A 2020 women’s leadership study from LeanIn.org and McKinsey & Co. found that American women held less than 40% of corporate management positions, and women continue to fight underrepresentation when it comes to board positions and CEO roles. They also face gender bias, harassment, and opposition to their management styles. Here’s how one MIT alumna has pushed back on those statistics and used what she’s learned along the way to help those behind her.
Julia Wada, SM ’90, group vice president, corporate strategy and innovation at Toyota Financial Services
In what ways is your professional life as a woman in the workplace different from how you imagined it would be when you started your career?
When I began my career as a mechanical engineer at Lockheed Martin, I had no idea of the different paths my career could take or what it meant to be a leader. There weren’t many women, but I distinctly remember several who helped me see what I could be. One strong female leader was widely admired, and I was lucky to be able to work directly with her. What stood out for me is that she wasn’t trying to be like the men, or anyone else. I didn’t realize it at the time, but she let me see early on in my career that authentic female leadership was not just normal, but a strength.
Who was an ally or mentor for you as you’ve navigated your career? What made that person stand out, and how specifically did they help you get to the next level of your professional development?
I’ve had several mentors and sponsors who helped me navigate my career. My strongest supporters grew out of my manager relationships. They had firsthand knowledge of what I could contribute. They cultivated and grew my interests and talents. They asked me questions that made me think differently. They gave me stretch assignments. They took risks on me. They promoted me. They coached me and helped me to think bigger about what I wanted, what impact I could have, and what the possibilities could be. They stood out as leaders because they believed in people and personally took action to make a difference in the lives of others.
Can you give an example of a time you’ve experienced or witnessed gender bias? How did it affect you professionally? What impact did it have on your job?
What I witness most often is unconscious bias or microaggressions. For example, female stereotyping, women being talked over or not heard, or applying a single archetype of success. When it would happen to me earlier in my career, I would think to myself, “Is it just me? Should I say something? What is the right thing to say?” I usually would decide it wasn’t worth speaking up. Today, I know better. It’s important to speak up, otherwise things will never change. We’ve learned how to address these kinds of things, either ourselves or as an ally. It’s important to do so in a way that supports the victim and helps the perpetrator understand what they are doing, and what the impact is, so they learn from it too.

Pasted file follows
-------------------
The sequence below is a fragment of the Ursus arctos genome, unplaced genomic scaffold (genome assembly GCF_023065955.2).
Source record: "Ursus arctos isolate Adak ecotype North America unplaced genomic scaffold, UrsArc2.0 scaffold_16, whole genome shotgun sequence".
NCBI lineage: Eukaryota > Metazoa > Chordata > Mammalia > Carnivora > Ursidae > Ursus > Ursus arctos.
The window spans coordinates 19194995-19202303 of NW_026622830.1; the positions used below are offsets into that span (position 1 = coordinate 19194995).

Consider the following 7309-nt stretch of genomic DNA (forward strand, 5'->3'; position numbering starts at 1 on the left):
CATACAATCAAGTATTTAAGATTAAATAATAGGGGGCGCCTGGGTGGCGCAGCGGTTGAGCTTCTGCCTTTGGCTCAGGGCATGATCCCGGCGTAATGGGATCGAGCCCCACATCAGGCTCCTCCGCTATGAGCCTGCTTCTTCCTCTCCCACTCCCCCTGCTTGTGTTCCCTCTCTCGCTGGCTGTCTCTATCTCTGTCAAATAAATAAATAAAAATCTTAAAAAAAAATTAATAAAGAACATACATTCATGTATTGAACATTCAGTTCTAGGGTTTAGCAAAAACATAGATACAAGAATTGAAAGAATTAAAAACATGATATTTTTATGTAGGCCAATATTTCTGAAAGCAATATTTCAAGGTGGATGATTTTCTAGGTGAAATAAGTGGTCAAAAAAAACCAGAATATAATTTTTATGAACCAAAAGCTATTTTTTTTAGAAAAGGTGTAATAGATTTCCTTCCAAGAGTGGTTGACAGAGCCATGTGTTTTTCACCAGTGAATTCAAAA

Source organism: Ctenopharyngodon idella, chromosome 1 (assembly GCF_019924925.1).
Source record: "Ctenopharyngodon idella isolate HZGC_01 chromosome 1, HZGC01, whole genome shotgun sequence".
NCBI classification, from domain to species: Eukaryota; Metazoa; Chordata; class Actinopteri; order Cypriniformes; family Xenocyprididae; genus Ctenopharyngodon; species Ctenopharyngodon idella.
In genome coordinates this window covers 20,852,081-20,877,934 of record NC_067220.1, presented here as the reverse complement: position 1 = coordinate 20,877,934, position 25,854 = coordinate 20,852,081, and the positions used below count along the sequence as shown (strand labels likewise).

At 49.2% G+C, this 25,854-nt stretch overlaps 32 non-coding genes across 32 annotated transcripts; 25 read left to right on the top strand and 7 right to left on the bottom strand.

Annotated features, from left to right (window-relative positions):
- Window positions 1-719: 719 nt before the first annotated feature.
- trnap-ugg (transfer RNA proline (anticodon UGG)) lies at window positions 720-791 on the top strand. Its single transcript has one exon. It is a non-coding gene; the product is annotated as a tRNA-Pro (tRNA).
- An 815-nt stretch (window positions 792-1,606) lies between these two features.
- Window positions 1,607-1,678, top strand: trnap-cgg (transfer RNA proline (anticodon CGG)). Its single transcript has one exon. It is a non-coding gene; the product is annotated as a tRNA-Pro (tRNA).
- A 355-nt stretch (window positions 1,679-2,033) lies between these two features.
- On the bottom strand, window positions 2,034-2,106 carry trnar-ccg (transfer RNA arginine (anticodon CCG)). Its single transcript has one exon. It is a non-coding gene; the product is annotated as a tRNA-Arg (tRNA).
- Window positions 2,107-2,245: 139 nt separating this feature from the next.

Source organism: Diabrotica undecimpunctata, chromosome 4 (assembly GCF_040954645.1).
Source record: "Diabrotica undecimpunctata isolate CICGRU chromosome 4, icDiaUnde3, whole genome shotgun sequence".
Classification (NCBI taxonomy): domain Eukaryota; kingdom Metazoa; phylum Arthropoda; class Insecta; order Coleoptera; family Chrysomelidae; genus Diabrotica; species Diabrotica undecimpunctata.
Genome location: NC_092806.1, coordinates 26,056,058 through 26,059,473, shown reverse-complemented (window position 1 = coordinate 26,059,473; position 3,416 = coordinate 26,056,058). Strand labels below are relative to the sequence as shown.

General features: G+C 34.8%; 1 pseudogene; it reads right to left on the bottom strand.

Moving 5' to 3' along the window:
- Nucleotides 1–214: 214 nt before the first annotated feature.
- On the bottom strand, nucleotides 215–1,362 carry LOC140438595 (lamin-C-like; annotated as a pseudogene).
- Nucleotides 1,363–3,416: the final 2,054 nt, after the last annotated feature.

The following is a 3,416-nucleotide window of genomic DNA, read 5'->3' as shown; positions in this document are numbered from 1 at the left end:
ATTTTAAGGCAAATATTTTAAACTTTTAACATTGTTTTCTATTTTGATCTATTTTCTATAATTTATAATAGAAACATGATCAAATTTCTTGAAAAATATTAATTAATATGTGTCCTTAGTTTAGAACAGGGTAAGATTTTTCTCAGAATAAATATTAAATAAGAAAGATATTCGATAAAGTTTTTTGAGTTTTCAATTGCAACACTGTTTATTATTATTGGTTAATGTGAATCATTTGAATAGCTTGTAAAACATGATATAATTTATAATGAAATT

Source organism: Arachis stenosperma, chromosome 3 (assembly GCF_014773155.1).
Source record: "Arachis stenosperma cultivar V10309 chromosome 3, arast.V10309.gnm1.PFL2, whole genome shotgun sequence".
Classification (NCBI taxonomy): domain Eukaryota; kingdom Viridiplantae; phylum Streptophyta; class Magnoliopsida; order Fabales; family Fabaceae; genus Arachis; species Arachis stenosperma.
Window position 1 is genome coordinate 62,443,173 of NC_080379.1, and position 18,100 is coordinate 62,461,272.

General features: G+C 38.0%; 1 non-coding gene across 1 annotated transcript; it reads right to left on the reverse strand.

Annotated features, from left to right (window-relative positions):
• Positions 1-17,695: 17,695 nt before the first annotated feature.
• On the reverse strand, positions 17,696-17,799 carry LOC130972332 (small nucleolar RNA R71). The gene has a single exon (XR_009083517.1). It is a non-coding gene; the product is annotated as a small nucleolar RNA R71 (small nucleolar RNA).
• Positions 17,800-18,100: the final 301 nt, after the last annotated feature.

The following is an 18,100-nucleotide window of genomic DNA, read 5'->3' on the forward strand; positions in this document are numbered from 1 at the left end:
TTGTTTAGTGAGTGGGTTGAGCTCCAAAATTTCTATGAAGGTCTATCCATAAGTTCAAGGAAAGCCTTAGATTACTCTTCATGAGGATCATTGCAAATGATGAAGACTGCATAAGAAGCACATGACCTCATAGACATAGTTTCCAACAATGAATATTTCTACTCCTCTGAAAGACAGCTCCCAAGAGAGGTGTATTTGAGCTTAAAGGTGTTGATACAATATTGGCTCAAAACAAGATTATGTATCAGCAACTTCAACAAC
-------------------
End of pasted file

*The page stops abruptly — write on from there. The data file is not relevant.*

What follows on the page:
Certain industries are as male-dominated as ever. Where do you see progress in your own professional experience, and how can we scale that throughout your industry?
Times have changed in the auto industry. At Toyota, three of our 10 North American vehicle plants are run by women, including the largest in Kentucky. I’m part of a 10-person executive committee at Toyota Financial Services, and four of us are women. Our women’s business partnering group has thousands of members focused on the development of women. I’ve seen a real shift from a “you’re on your own” culture to women supporting other women and more recently male allyship as well. This broader recognition of the role we all play to lift up women is the key to scaling.
How do you support women coming up behind you?
I strive to pay it forward by creating an environment where people feel valued and where they can grow and contribute at their highest levels. I mentor and sponsor women as well as champion initiatives and actions that support the continued advancement of women, such as our formal sponsorship program. Sometimes it’s just a simple note, text, or phone call to let someone know that “they got this” or to celebrate a success. These kinds of things made a difference for me, and I hope they can make a difference for other women too.
What is the most difficult lesson you’ve learned in your professional life? In what unexpected ways did you grow from it?
I had been promoted to VP Human Resources, a new area for me. After I got my employee survey feedback, I remember my boss asking me “What happened? People used to love working for you.” Ouch. He helped me see that I had been trying to do certain things that I thought I should do because of my predecessor’s approach. It’s true I had a lot to learn in this new area, but I also had to recognize that I had unique strengths to complement the team’s strengths. I didn’t expect this role to help me find my true self as much as it did.